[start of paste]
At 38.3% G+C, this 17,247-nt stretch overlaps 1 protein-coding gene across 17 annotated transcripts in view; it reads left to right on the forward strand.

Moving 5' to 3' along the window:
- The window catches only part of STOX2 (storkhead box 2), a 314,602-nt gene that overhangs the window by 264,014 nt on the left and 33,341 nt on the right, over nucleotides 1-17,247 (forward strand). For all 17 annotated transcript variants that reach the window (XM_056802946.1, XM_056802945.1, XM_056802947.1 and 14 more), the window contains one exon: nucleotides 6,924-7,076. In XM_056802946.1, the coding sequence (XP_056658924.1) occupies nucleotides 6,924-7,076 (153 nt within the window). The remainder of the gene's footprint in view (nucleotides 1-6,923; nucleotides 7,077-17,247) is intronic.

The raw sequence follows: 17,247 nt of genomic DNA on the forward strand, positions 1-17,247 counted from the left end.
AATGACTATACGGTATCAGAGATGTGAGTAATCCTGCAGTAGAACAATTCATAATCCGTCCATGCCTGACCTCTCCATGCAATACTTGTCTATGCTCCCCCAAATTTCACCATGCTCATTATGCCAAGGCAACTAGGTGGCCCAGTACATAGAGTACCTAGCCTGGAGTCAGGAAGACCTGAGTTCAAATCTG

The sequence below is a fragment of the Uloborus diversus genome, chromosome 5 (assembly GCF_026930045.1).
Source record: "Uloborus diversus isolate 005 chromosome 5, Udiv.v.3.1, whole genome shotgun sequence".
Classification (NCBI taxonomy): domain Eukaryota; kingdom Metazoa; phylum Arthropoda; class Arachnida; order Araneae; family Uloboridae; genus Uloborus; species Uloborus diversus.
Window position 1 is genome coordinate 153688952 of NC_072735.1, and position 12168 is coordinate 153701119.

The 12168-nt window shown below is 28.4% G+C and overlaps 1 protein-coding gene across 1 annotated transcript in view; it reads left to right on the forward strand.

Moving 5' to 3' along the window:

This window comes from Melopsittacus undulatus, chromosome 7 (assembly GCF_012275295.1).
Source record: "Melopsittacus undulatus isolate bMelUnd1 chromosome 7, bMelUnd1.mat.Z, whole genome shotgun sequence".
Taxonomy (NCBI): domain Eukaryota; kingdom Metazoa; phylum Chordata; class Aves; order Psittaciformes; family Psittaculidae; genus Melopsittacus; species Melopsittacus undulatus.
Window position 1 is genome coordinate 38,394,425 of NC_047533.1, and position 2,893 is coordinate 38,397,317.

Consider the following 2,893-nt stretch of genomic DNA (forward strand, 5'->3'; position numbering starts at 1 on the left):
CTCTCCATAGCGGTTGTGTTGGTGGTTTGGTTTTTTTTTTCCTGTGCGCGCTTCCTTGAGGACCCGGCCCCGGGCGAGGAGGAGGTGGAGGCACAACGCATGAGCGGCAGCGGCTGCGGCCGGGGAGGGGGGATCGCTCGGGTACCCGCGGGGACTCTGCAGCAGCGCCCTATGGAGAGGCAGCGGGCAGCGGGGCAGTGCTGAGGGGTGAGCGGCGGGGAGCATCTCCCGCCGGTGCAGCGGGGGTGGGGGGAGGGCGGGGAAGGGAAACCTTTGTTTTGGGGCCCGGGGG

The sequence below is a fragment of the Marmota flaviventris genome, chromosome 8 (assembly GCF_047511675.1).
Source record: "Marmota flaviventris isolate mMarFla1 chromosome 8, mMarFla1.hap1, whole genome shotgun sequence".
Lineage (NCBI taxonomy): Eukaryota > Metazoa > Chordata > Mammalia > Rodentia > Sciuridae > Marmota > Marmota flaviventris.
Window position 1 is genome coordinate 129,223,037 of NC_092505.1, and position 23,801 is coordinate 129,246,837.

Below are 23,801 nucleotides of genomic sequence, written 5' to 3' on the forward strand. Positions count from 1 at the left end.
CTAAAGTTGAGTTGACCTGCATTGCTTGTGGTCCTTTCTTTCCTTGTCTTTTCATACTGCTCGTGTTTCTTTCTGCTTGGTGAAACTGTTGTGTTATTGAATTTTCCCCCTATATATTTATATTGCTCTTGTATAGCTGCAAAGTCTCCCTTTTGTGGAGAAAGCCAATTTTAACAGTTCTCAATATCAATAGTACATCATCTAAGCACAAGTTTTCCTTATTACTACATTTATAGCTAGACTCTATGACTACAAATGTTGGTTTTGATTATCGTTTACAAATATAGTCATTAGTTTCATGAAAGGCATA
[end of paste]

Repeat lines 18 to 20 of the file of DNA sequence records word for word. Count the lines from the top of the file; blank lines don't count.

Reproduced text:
The sequence below is a fragment of the Marmota flaviventris genome, chromosome 8 (assembly GCF_047511675.1).
Source record: "Marmota flaviventris isolate mMarFla1 chromosome 8, mMarFla1.hap1, whole genome shotgun sequence".
Lineage (NCBI taxonomy): Eukaryota > Metazoa > Chordata > Mammalia > Rodentia > Sciuridae > Marmota > Marmota flaviventris.